Three transcripts released as part of the hack of her campaign chairman’s emails did not contain any new bombshells showing she was unduly influenced by contributions from the banking industry, as her primary rival Bernie Sanders had suggested. Still, her soft-handed approach in the speeches was likely to act as a reminder to liberals in the party of their concerns that the Democratic presidential nominee is too close to Wall Street to be an effective check on its excesses if elected.

In October 2013, the transcripts show, Clinton told bankers she had “great relations” and worked closely with Wall Street as New York’s senator, and said “the jury is still out” on whether the Dodd-Frank financial reforms put in place after the financial crisis had been the right approach. She said more openness from the start could have prevented the uproar on Wall Street over those reforms.

“What happened, how did it happen, how do we prevent it from happening? You guys help us figure it out, and let’s make sure that we do it right this time,” she said.

Working to relate her speech to her audience, Clinton in one speech likened her experience as secretary of state to business and finance, saying “it’s like anybody’s balance sheet,” with both opportunities and potential liabilities. In one exchange, a conference participant from Texas told Clinton that she had “the honor to raise money for you” during her 2008 presidential campaign.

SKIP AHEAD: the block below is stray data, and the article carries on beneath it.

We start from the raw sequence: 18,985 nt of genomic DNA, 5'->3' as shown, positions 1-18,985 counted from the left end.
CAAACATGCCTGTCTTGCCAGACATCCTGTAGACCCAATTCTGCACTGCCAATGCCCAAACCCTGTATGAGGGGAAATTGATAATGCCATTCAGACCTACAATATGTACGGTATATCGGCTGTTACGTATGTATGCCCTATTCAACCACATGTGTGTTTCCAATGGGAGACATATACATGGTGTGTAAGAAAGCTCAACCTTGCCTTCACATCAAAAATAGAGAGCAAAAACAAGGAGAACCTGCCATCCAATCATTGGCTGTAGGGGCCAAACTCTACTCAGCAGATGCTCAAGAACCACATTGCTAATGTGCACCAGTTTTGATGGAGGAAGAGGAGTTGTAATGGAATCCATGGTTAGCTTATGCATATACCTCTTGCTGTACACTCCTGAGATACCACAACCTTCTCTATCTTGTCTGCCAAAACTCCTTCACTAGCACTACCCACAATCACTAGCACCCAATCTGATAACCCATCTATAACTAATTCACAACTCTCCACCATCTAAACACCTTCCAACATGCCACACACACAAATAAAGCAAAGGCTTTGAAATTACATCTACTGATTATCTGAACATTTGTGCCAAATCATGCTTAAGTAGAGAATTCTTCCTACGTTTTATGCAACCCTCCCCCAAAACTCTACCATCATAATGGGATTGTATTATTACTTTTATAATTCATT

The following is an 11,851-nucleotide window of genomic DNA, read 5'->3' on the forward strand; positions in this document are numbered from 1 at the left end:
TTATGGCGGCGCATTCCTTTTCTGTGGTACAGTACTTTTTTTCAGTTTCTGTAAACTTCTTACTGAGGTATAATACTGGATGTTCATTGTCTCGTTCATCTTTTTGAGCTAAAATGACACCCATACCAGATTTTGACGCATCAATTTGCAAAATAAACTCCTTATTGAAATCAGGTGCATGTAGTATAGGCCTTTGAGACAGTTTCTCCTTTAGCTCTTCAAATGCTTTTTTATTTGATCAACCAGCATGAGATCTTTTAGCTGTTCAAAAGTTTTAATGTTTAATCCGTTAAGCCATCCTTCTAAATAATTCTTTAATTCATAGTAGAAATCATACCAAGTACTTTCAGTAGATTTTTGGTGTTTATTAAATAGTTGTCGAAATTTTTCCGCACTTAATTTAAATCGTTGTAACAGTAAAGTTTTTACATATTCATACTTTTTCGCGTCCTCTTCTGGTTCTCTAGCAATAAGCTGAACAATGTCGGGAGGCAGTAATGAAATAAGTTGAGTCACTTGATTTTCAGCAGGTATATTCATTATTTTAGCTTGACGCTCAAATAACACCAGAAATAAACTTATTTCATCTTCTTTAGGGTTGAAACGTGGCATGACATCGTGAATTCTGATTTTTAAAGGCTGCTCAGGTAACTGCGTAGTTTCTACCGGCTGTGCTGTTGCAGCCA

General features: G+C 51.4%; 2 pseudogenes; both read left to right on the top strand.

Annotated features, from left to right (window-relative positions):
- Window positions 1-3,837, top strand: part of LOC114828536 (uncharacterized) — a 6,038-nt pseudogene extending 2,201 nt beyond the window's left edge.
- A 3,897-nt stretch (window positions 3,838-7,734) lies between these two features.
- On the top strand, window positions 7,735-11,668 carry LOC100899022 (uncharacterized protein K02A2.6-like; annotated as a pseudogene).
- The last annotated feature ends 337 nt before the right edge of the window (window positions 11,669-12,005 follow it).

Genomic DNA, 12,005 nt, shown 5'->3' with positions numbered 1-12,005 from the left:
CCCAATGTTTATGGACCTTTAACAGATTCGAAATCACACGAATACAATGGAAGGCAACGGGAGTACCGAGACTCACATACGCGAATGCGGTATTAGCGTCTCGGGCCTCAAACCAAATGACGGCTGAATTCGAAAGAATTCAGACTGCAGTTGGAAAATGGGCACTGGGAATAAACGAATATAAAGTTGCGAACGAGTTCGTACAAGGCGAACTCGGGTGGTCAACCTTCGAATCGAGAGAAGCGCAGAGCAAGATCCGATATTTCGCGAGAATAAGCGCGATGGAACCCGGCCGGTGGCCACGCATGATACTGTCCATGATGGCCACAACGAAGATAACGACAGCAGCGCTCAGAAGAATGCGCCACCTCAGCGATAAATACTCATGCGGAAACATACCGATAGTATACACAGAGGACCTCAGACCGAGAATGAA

US, S. Korea say latest N. Korea missile launch fails

SEOUL, South Korea (AP) — South Korea and the U.S. said Sunday that the latest missile launch by North Korea ended in a failure after the projectile reportedly exploded soon after liftoff.

The South Korean Joint Chiefs of Staff said in a statement that the military believes the North unsuccessfully attempted to fire a mid-range Musudan missile. It said the failed launch was made near an airport in the North’s North Pyongan province.

South Korea’s Yonhap news agency said that the missile was believed to have exploded soon after liftoff. Yonhap cited no source for this information.

South Korea strongly condemns the launch because it violates U.N. Security Council resolutions that bans any ballistic activities by North Korea, the statement said.

The U.S. military first reported the launch was attempted at 11:33 p.m. EDT Friday (12:03 p.m. Saturday local time) and that the missile didn’t pose a threat to North America. The action brought harsh criticism from the U.S.


Storm brings down trees, powerlines in Northwest

SEATTLE (AP) — Trees and power lines snapped Saturday as a powerful storm bearing the remnants of a Pacific typhoon hit the Northwest.

Tens of thousands of people were without power in Oregon and Washington on Saturday as the storm made landfall after gathering intensity off the coast. The National Weather Service said winds gusted above 50 mph in the Portland area, and strong winds and heavy rain squalls were hitting the Seattle area Saturday night.